If you’ve been tasked with planning your friend or family member’s bachelorette party, make sure to create appropriate backup plans. Check out these tips for planning a memorable party that the bride’s friends will be talking about for years to come.
You may love spending time drinking at a noisy nightclub, but, unless the bride and all her friends are major party animals, you’ll likely lose their interest after a few hours. Consider doing a short spa outing, making jewelry or painting, or even going to a sporting event before the main party begins. Your guests’ interests may vary; having a range of activities will help keep everyone happy. Of course, keep the bride’s interests front and center, but remember that even she might get tired of her favorite things after too long.
2. Know your budget—and that of your guests
Typically, guests chip in to pay for a bachelorette party. This means that less-affluent friends can be left out in the cold if the bachelorette party’s ticket price is several hundred dollars. Talking about finances can be uncomfortable, but reach out to invitees to check on their approximate budgets before setting plans.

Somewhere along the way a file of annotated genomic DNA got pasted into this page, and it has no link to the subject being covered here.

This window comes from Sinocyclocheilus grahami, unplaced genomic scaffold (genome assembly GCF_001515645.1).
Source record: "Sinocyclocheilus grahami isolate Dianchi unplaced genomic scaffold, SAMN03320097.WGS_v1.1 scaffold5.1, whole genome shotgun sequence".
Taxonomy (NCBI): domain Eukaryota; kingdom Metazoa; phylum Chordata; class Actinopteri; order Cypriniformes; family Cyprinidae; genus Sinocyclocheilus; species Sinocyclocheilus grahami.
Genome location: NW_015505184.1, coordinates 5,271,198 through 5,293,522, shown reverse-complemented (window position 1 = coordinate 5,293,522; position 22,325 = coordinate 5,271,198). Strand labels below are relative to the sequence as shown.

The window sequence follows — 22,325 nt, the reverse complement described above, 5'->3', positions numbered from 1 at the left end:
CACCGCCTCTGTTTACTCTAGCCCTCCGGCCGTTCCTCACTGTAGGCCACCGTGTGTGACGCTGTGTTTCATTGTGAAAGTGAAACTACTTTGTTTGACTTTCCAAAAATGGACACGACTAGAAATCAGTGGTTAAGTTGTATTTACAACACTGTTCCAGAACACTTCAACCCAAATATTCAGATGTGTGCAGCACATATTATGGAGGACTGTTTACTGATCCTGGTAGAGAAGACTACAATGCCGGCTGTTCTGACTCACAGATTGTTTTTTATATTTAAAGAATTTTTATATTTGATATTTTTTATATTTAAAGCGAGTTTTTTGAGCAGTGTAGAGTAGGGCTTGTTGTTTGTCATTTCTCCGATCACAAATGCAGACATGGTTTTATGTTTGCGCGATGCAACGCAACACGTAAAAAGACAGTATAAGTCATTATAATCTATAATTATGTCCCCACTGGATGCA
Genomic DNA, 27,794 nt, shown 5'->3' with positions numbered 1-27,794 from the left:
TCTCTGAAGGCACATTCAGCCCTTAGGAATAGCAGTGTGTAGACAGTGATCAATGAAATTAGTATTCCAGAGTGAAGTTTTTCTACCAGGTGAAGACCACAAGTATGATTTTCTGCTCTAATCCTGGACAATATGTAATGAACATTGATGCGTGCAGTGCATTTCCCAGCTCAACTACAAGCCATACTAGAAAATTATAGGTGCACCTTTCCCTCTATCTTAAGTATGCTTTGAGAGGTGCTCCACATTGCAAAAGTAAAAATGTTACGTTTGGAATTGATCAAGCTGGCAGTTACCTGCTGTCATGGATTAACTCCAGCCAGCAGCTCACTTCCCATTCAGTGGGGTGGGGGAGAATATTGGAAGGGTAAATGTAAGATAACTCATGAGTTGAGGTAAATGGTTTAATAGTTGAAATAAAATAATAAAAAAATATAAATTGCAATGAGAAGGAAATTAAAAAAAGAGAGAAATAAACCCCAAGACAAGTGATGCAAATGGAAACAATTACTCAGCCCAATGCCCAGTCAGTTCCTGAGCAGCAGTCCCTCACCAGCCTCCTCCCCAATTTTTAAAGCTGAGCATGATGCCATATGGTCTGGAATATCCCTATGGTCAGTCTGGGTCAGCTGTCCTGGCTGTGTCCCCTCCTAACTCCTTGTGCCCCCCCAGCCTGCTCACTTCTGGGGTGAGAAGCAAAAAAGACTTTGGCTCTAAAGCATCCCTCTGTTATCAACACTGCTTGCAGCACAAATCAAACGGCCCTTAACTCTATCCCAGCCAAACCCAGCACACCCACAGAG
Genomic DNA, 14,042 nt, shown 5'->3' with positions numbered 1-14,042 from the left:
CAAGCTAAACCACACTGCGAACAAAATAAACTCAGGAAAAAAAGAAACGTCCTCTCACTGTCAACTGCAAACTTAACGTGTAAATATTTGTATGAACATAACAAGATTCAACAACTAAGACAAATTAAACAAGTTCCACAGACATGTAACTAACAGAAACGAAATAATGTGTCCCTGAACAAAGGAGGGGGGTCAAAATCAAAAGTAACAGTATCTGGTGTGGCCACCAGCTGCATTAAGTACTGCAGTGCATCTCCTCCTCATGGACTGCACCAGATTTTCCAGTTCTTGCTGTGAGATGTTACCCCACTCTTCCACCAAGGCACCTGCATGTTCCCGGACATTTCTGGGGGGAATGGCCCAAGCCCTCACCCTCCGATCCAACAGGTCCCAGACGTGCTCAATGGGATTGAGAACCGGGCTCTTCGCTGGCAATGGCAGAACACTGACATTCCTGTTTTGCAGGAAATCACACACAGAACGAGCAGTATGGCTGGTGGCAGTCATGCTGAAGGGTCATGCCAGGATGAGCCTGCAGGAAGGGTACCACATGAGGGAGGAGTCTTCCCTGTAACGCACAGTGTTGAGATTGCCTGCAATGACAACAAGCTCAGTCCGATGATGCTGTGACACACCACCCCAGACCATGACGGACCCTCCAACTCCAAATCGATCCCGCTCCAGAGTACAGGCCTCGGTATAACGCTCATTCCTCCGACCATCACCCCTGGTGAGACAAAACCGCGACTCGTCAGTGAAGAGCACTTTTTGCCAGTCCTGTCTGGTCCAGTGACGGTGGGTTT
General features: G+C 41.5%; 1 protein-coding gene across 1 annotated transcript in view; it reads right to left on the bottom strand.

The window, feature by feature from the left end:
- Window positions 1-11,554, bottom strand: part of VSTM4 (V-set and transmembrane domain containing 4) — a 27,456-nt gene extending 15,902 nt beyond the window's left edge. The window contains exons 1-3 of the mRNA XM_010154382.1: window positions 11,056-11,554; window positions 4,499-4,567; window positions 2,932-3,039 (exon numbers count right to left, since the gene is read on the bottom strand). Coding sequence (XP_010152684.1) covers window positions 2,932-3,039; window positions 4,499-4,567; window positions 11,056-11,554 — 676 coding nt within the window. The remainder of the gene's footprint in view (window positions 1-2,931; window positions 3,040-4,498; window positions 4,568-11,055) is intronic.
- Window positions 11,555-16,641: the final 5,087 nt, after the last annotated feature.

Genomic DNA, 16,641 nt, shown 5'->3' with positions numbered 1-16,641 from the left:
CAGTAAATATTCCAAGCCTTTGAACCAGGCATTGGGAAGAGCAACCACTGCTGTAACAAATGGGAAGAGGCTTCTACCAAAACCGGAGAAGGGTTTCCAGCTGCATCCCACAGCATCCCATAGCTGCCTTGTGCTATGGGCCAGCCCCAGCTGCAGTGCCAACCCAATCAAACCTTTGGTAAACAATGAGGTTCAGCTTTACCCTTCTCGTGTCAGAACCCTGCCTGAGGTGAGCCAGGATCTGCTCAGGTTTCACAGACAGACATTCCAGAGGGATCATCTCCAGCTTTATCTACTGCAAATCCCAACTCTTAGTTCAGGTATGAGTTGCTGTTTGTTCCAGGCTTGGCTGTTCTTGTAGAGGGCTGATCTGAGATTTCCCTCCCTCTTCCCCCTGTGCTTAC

Also, keep in mind that some bars’ drink prices and cover charges are much higher than others. If the price of the bachelorette party isn’t all-inclusive, make sure to let guests know ahead of time how much they should budget for going to the club.
3. Build in time to rest
A four-day weekend in Vegas may sound fantastic in theory, but the reality is that the bride and her guests may be too exhausted to enjoy all four days at full speed. If you’re doing a multiple-day excursion, build in time for resting, eating, yoga, or even just checking social media. A night out at a bar should be followed up with at least eight hours of sleep, plus time for everyone to shower the next morning. Don’t book an 8 a.m. boat tour—your guests will likely resent you!
4. Have a designated driver, limo, or party bus
If you are moving between different locations while drinking, make sure to plan how you’ll be getting around. Trying to cram all of your attendees into as few taxis as possible is a major headache. Public transit is an option in some cities but can result in delays or other problems.